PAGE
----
I’m always learning. My bookshelf is full of texts I have yet to ingest and novels I’ve yet to fall in love with. My summer reading list swells every June.
Here are some of the books that I’m most looking forward to:
1 . Coming To Our Senses by Jon Kabat-Zinn
I’ve been interested in mindfulness for a little while now. As most of my long time readers have probably noticed, I have a hard time being present in the moment; I’m a perpetual future planner. Coming To Our Senses, a book considered by many to be a modern day masterpiece on the subject of mindfulness, is quite the tome at over 600 pages long. In the effort of full disclosure, I’ve had this book sitting on my shelf since last summer and I’ve only been able to get through the first chapter. It’s a really dense book. Author Kabat-Zinn is a scientist and a Professor of Medicine Emeritus at UMass. He’s also the founding director of the Stress Reduction Clinic and the Center for Mindfulness in Medicine, Health Care, and Society at the UMass Medical School. Though written in an easily understandable yet intelligent voice (this is no Mindfulness for Dummies), the subject matter is difficult for me to emotionally digest. I’ll fill you in on my progress with the text throughout the summer, as I get my Buddha on.
2. Unmarketable by Anne Elizabeth Moore
Here’s a saucy little review of the book by Mother Jones Magazine from a couple years ago. As someone who has always quietly considered herself pretty fuckin’ punk, I can’t wait to devour this book. The branding of youth culture is out of control. As an academic in a supposedly alternative, leading liberal arts institution of higher learning, I can’t help but notice the homogenization of our college aged kids. As generation gaps become increasingly accelerated because of technological advances, the internet and globalized markets, how are the kids gonna learn to think for themselves when the thoughts they have are almost wholly perpetuated by advertising and the media? Hopefully this book will clue me in.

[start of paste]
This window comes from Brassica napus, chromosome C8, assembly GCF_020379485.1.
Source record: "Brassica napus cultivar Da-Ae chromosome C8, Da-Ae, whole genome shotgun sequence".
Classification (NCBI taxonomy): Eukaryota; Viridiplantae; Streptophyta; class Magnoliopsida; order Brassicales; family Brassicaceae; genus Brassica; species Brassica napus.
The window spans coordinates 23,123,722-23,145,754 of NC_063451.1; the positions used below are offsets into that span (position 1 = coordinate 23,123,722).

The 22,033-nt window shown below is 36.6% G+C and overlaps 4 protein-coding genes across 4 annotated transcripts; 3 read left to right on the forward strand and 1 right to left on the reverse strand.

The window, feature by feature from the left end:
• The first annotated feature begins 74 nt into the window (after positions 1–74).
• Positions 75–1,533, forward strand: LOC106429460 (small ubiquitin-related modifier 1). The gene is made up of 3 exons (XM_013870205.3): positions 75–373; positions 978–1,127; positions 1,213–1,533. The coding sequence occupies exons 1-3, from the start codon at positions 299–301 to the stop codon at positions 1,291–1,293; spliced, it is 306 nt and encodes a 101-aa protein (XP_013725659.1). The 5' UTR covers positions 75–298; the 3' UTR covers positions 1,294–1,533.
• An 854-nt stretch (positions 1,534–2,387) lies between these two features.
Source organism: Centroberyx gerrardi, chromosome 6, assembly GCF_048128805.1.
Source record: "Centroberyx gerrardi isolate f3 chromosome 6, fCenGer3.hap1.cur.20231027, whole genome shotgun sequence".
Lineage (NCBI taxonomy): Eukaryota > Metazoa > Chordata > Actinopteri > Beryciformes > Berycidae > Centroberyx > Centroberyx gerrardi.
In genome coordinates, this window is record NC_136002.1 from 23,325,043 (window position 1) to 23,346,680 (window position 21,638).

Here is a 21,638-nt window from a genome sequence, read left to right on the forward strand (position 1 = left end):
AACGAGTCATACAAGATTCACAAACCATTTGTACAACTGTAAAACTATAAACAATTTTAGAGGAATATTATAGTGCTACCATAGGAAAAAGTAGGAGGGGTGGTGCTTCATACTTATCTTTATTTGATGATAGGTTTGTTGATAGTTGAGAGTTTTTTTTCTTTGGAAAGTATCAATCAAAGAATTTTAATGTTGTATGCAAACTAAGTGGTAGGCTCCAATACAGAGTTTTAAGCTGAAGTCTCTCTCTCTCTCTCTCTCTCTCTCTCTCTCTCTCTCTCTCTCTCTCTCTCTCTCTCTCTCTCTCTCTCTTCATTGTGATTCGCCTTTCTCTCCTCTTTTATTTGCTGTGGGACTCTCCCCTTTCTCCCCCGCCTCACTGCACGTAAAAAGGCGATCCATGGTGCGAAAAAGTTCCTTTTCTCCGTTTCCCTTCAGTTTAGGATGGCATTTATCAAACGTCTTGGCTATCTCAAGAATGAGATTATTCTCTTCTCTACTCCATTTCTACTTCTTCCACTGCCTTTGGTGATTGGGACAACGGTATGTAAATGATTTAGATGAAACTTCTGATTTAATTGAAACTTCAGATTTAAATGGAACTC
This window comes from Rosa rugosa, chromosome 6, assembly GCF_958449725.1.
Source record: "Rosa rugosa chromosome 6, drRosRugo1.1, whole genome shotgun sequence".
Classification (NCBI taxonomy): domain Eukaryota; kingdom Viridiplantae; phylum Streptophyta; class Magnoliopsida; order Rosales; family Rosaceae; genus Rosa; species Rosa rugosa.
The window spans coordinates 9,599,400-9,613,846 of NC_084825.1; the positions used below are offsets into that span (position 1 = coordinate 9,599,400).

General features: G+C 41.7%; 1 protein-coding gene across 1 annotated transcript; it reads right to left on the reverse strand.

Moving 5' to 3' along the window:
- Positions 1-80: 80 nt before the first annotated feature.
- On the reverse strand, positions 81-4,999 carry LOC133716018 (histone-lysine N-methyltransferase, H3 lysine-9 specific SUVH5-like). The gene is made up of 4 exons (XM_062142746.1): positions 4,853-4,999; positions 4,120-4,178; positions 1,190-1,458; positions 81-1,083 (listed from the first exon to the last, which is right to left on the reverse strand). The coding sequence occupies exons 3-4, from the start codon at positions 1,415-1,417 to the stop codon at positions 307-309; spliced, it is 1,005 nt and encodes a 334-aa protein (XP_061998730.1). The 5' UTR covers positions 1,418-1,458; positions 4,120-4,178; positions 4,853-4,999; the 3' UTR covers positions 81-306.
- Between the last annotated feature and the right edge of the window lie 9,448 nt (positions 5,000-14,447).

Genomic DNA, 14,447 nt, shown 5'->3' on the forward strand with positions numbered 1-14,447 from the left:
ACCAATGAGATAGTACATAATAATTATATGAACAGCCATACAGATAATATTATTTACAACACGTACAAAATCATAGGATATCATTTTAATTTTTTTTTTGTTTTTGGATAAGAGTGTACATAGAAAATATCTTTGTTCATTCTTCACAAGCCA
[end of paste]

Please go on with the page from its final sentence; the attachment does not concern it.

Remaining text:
3. The Artist’s Guide: How To Make a Living Doing What You Love by Jackie Battenfield and its online compliment!
Confession: I love self help books for artists. What else can I say? This looks like a great one, or at least contemporary.
4. The $12 Million Stuffed Shark: The Curious Economics of Contemporary Art by Don Thompson
This past February, I read 7 Days in The Art World which was an incredibly insightful, at-times-humorous and at-times-depressing read. The $12 Million Stuffed Shark seems to have a similar theme in the absurdity and calculated financial handling of the contemporary art market. In the middle of the book there’s a grouping of glossy photographs of works mostly by Jeff Koons, if that’s any indication of the text. I love scathing exposés! Take that you charlatans!
5. The God of Small Things by Arundhati Roy
I deserve at least one novel to read at the beach this summer. Actually, I’m embarrassed that I have not yet read this book in its 10 + years of existence.
6. Pakriti: Your Aruyvedic Constitution by Robert Svoboda
For the past 7 months, I’ve been self medicating for my twice daily reoccurring hive outbreaks, which I’ve been enduring since February 2007. I’ve stopped seeing my immunologist, dermatologist, and allergist. For the most part, I notice no difference between their liver damaging malaria preventative medications (of which, control over hive outbreaks was only a side effect) and my popping several over the counter generic zyrtecs a day. However, as you can imagine, being covered in red buring welts and taking medication is still a huge drag. Someone referred me to the ancient Indian practice of Ayurvedic traditional medicines. An overly simplistic explanation involves every individual person falling into a dosha or a certain physical and emotional constitution. Both your physical and emotional habits effect your overall health (now there’s a concept!) and when something is out of balance in one realm, it effects the whole. For each dosha, there are certain activities and diets that will work to right your imbalance. I primarily belong in the pitta dosha, and one of the main characteristics of an imbalance in this group is ‘inflammation of the skin and rashes.’ Interesting. Hopefully this book will be a little more involved than my preliminary internet research.